March Dialogue Night: Making connections in our community.


Holden Bergam

The second 2020-2021 Dialogue Night took place on Thursday, March 4th, 2021. Facilitated by CORE 8 and BRAVE peer leaders, this event taught students, parents, and even grandparents about bias and how to make connections in today’s community. This event was the first three-generational Dialogue Night, with students teaching students, parents, and grandparents what bias is, exactly, and how everyone has biases, whether they recognize it or not. 

Before the event began, the peer leaders asked that everyone fill out a questionnaire. It asked students to analyze the diversity among their friend groups and their entire community. The data collected from this questionnaire was presented in Dialogue Night.

The evening consisted of four parts: understanding bias, review of data from the questionnaire, opportunities for connections in our community, and research related to reducing prejudice. When talking about bias, the facilitators presented a video that related everyday connections such as peanut butter and jelly to biases amongst race, gender, et cetera. After presenting another video called High Heels, Violins, and a Warning, the groups found that explicit bias can affect outcomes such as determining why women are rarely accepted into professional orchestras. To summarize, the groups came to the conclusion that everyone has biases, whether they are implicit or explicit.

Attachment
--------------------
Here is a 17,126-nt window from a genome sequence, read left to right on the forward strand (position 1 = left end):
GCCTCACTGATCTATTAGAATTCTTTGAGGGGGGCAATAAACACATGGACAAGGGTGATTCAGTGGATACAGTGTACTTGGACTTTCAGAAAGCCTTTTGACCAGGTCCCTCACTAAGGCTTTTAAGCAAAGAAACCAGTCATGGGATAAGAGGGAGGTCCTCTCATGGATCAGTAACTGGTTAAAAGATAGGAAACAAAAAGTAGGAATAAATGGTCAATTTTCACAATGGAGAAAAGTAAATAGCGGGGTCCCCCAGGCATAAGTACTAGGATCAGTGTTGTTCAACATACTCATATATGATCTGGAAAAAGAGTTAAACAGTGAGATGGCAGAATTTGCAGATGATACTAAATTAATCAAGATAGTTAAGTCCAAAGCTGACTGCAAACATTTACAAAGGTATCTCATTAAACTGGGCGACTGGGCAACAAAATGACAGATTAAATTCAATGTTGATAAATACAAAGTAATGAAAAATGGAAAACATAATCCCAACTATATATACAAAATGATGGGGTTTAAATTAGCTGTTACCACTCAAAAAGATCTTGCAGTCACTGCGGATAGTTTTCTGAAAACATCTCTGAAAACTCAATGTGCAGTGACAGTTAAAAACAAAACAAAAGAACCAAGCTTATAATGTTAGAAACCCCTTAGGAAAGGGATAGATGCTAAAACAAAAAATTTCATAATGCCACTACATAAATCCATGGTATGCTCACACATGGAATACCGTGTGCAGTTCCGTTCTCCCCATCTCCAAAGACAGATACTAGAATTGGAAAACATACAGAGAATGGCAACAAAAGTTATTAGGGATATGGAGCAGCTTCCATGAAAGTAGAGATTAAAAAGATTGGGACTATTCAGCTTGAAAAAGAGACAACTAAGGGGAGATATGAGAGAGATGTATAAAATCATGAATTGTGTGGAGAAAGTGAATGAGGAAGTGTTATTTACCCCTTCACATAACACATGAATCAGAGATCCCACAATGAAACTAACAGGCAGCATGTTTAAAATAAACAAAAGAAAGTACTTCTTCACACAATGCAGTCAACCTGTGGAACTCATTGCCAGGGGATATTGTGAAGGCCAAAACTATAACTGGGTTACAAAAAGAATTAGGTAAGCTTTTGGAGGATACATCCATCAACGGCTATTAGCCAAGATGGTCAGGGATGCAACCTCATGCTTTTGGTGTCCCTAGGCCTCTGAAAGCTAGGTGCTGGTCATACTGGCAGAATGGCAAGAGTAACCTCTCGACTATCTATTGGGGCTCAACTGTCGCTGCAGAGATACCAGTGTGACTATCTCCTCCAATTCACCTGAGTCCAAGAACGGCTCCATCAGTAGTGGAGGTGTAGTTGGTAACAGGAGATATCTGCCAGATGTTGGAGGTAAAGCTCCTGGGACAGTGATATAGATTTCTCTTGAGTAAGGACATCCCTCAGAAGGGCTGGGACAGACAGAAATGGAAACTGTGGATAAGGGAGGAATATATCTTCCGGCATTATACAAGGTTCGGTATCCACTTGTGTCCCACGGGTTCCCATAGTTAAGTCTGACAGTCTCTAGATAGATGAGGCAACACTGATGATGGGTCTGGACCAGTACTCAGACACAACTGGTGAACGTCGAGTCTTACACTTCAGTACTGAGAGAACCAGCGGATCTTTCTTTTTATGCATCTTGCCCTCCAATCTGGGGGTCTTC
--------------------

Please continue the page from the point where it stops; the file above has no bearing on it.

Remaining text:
Later that evening, the groups analyzed data from the questionnaire, seeing how answers regarding diversity differed among three generations. Groups then analyzed how diversity differs from Millburn to all of New Jersey by looking at statistics. 

In the fourth part of the night, the groups watched two videos; one about the Robbers Cave Experiment, and the other about the Blue Eyes – Brown Eyes experiment. In the Robbers Cave Experiment, young teens were grouped together to form different societies and cultures. After watching some groups discriminate against others, all of the children were grouped back together to achieve various goals as one.

 The groups came to the conclusion that discrimination amongst the children in this experiment was lowered when the societies were working towards a common goal. 

In the Blue Eyes – Brown Eyes experiment, conducted the day after MLK was assassinated, white third-grade students were separated based on eye color. On one day, blue-eyed children were given privileges that the brown-eyed children did not have, and vice versa the next day. 

The groups watched as the young children were suddenly against discrimination after being the ones to experience it for just one day. Everybody was shocked at how all it took was a simple classroom experiment to teach a group of children how to empathize for those who were discriminated against. 

This Dialogue Night was a huge success. Unfortunately, there will be no more Dialogue Night for the 2020-2021 school year. However, attending Dialogue Nights in future years will allow you to claim a certificate that you can attach to your peer leader application! Thanks for reading!